Emotions flow as Sauk Village residents line up for bottled water

2012-07-23T11:30:00Z 2012-07-23T21:25:36Z Emotions flow as Sauk Village residents line up for bottled waterBy Bob Moulesong Times Correspondent nwitimes.com
July 23, 2012 11:30 am  • 

SAUK VILLAGE | Emotions ran the gamut for residents lined up Sunday morning for water distribution in Sauk Village.

Sandra Smiley had many unanswered questions.

“How long will the village continue to give away water?” she asked. “How long has this (contamination) been going on?”

“Frustrated” was the word Smiley used to best describe her emotions.

“What will happen to our residents and our children in five years? Ten years?” she asked. “Who will protect us then?”

Village officials began distributing bottled water to residents Friday, after the Illinois Environmental Protection Agency ordered them to do so earlier in the week. Attorney General Lisa Madigan’s office went to court Friday to file a motion that ordered the village to distribute water until further notice.

Village Manager Henrietta Turner, in charge of the distribution, was angry and believed Madigan’s actions were unfair.

“It was uncalled for,” Turner said Sunday as she supervised the distribution at the Ed Paesel Community Center, 21701 Torrence Ave. “We were already distributing water. What was the purpose of ordering us to do what we were already doing?”

The village spent $37,000 Thursday to buy 10 trailers of bottled water. Turner said the village distributed one full trailer on Friday and Saturday to about 1,500 residents. The village has a population of 11,000.

In addition, Turner said Ultra Foods donated 500 cases of bottled water, and Food-4-Less donated 50 cases.

“We are working on getting additional donations,” Turner said. “We are not sure how long the water we purchased will last.”

“Disappointed” was the word used by Bernadine Hopkins, a three-year resident.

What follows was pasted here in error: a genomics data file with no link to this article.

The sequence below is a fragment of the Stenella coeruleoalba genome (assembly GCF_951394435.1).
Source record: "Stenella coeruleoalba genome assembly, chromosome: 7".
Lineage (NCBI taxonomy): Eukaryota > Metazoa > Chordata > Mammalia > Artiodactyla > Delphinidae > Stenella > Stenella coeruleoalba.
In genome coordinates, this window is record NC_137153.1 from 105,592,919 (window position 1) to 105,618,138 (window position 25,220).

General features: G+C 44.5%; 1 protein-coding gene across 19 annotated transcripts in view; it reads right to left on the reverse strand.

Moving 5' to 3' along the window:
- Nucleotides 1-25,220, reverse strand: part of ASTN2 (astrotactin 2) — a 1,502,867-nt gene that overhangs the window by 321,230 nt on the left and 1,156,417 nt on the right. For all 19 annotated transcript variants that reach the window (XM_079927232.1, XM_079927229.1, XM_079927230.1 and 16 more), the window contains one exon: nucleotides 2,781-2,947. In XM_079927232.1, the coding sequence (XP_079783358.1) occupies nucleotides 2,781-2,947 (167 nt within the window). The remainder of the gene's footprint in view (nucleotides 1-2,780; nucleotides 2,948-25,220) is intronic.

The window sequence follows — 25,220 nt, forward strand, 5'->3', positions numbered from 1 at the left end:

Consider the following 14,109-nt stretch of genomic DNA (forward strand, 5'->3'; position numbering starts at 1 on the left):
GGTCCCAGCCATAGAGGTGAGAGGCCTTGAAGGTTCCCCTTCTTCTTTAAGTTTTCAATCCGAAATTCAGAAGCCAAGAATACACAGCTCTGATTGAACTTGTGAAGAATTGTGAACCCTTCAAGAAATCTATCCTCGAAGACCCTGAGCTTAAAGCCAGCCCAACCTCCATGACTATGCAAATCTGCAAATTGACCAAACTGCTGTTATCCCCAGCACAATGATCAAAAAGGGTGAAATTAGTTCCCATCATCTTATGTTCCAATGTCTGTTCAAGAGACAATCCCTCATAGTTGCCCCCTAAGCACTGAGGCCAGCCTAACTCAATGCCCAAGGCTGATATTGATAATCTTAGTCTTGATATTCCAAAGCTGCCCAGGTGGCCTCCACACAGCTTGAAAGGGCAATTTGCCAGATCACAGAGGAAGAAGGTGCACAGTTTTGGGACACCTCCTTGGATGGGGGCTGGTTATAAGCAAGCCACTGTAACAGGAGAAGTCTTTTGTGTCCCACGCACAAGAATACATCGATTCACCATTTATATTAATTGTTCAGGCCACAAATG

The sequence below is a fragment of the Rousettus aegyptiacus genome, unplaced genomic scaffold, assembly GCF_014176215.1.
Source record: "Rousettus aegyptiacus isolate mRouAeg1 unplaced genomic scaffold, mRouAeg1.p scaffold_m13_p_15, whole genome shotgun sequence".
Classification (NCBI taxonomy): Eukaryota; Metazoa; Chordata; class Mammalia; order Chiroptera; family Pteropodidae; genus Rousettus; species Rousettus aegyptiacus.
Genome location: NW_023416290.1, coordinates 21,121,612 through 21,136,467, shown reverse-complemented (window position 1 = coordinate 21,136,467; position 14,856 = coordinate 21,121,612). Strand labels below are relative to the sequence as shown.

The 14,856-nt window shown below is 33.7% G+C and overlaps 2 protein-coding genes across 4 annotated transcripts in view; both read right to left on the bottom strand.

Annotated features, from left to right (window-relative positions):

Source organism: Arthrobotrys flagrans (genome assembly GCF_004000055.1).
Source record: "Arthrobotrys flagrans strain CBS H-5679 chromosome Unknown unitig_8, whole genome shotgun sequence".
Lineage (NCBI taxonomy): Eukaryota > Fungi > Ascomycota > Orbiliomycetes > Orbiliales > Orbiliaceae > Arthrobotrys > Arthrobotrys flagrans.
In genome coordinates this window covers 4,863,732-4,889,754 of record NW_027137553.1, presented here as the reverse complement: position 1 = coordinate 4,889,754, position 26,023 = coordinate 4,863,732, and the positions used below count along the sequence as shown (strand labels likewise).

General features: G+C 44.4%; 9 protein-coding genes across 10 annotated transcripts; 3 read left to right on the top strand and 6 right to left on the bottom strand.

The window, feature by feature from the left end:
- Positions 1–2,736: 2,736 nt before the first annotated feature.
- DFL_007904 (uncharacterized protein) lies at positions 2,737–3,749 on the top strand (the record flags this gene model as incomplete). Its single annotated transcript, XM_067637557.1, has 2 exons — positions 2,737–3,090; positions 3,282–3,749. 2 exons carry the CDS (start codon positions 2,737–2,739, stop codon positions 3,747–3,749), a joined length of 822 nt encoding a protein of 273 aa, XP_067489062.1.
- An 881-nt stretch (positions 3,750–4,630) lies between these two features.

“I am disappointed in the IEPA,” Hopkins said. “Tuesday they said the water was contaminated, then on Thursday they said it was OK to drink. How can we believe what they say?”

The Illinois Environmental Protection Agency announced one week ago vinyl chloride in the local well water had reached levels that required officials to take action and alert residents.

At a meeting Thursday morning with village officials, local business owners were told they might not want to use the water even to wash dishes. But later that day residents were told the state was not restricting water use, which some thought meant it was safe to drink.

The U.S. EPA sets a specific level — 2 parts per billion— that once triggered requires officials to take action to reduce the contamination. The Illinois EPA has another, lower level —1 part per billion — that requires officials to notify the public and take action to reduce the contamination. Recent testing on Sauk Village's operational wells found levels at 1.68 parts per billion, prompting the public notice.

In 2010, the Illinois attorney general's office sued the village in an attempt to get officials to clean the water because of high levels of vinyl chloride discovered the previous year in one of three town wells. That well was shut down.

The Village Board voted Thursday night to install temporary air strippers to help clean up the water at its source. The engineering firm of Baxter & Woodman Civil Engineers will install the air strippers at a cost of $515,000. The process will take four to six weeks.

The air strippers, which reduce the level of vinyl chloride through aeration by as much as 95 percent, will be in a 12-foot tower near the wells on Sauk Trail.

Village President Lewis Towers said the village is seeking reimbursement from the state or the federal government for the bottled water and the air strippers.

“We are looking into financial help for the water and the (air) strippers,” Towers said Sunday at the community center. “We do not have the funds for this, although we are doing everything we need to do.”

Meanwhile, the Emergency Services Department of Homeland Security was on hand Sunday.

“Homeland Security is trying to help us make sure we are meeting all of the requirements set forth by the IEPA,” Fire Chief Al Stoffregen said. “They are also helping us to make sure residents have the right information regarding the situation.”

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